Wendy Davis Says Texas Not a Red State
Texas gubernatorial hopeful and Democratic State Senator Wendy Davis asserted on Thursday in an interview with statesman.com, “Texas is not really a red state, it’s just a non-voting state.”
Davis, who gained notoriety for her 11-hour filibuster against a bill that would have banned late term abortions, may be engaged in wishful thinking rather than admitting the facts about Texas. Since 1994, Republicans have won all of Texas's 29 statewide offices, giving the state the longest streak of single-party dominance in the country.
These statewide offices include governor, lieutenant governor, attorney general, state comptroller, land commissioner, and agriculture commissioner, three seats on the Texas Railroad Commission–which oversees the energy sector–and nine seats each on the Texas Supreme Court and Court of Criminal Appeals. It bears repeating: not one Democrat has won any of these seats in twenty years.
Moreover, Republican Rick Perry is the state's longest-serving governor. Perhaps Senator Davis doesn’t recall that in the last two presidential elections, GOP presidential nominee Mitt Romney took Texas in a 57% to 41% landslide over Obama, which was slightly larger than McCain’s landslide over Obama in 2008. The last Democrat elected governor was Ann Richards in 1990, the same year the Macarena was the latest dance craze and Cheers was the hottest sitcom.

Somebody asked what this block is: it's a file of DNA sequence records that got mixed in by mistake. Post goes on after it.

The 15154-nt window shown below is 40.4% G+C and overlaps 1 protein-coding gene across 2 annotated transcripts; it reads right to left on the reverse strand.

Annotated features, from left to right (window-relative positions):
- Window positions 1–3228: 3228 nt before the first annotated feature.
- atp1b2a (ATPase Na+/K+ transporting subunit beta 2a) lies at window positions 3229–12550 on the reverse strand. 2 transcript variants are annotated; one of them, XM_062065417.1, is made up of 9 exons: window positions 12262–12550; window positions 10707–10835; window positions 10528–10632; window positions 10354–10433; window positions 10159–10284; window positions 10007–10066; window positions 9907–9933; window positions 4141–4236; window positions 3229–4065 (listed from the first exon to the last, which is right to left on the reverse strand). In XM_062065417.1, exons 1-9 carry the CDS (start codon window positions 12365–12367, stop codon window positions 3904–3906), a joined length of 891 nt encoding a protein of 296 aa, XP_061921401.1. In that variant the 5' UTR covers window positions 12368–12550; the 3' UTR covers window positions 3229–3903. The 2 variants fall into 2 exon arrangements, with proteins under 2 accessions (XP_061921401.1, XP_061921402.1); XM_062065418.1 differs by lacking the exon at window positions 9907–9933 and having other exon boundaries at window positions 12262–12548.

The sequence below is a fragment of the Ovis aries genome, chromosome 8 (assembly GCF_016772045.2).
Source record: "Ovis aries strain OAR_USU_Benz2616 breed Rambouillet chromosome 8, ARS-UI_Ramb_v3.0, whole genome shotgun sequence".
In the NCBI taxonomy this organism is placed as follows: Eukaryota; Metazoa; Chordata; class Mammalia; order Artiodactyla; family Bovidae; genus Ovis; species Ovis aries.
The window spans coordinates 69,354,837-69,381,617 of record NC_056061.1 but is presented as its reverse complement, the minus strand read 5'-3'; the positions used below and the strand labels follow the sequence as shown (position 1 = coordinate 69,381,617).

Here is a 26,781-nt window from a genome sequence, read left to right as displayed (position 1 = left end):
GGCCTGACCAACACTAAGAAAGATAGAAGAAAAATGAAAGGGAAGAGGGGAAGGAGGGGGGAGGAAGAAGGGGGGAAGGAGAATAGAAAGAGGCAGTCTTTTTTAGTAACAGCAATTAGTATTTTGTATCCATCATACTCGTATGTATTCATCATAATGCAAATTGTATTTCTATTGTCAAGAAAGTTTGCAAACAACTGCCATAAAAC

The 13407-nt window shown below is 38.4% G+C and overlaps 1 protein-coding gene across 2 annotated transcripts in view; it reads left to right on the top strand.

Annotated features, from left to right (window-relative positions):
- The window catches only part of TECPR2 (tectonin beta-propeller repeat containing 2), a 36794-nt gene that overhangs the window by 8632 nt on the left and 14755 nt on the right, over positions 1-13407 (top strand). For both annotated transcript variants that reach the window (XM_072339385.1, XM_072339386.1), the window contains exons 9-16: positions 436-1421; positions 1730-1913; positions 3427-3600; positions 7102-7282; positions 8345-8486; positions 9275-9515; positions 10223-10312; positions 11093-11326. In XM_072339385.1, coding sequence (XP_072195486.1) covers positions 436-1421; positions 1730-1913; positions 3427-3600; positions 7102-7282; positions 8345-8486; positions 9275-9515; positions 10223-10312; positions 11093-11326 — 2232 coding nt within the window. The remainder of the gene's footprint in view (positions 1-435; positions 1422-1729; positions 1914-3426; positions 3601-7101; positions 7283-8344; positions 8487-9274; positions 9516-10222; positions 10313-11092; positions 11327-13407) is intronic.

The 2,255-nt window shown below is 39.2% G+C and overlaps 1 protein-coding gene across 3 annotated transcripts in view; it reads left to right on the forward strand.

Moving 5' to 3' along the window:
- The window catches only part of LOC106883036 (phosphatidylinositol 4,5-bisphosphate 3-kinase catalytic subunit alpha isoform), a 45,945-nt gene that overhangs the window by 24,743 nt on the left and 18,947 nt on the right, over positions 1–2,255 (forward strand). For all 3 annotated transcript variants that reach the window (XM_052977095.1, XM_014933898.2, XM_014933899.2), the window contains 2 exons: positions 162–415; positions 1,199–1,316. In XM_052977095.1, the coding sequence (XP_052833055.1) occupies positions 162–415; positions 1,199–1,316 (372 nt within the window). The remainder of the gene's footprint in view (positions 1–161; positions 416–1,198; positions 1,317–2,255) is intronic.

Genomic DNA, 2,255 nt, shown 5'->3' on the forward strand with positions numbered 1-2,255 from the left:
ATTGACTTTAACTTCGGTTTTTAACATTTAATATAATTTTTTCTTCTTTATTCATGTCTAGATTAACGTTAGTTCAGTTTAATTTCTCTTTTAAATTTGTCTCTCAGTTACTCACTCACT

Making statements that are less than accurate puts Ms. Davis on familiar ground. In January, Dallas Morning News revealed that, contrary to her official State Senate bio, Wendy Davis was never a single teenage mother: "Davis was 21, not 19, when she was divorced. She lived only a few months in the family mobile home while separated from her husband before moving into an apartment with her daughter."
Recently, the gubernatorial hopeful has been grilled by the media for her “desperate” flip-flopping on key litmus test issues for the Lone Star state. As a state Senator, the NRA gave Davis an F rating on gun rights due to her voting history against laws expanding the freedom of Americans to carry guns. But now as a candidate for Governor, Davis is supporting a proposed “open carry” law that would allow Texans with concealed gun licenses the right to carry a handgun on their hip, in full view, while in public.
Davis also now is bending her stance on the issue of abortion, prompting critics to rename her as “Gumby.” Last week, Davis told the Dallas News that she now favors a ban on late term abortions.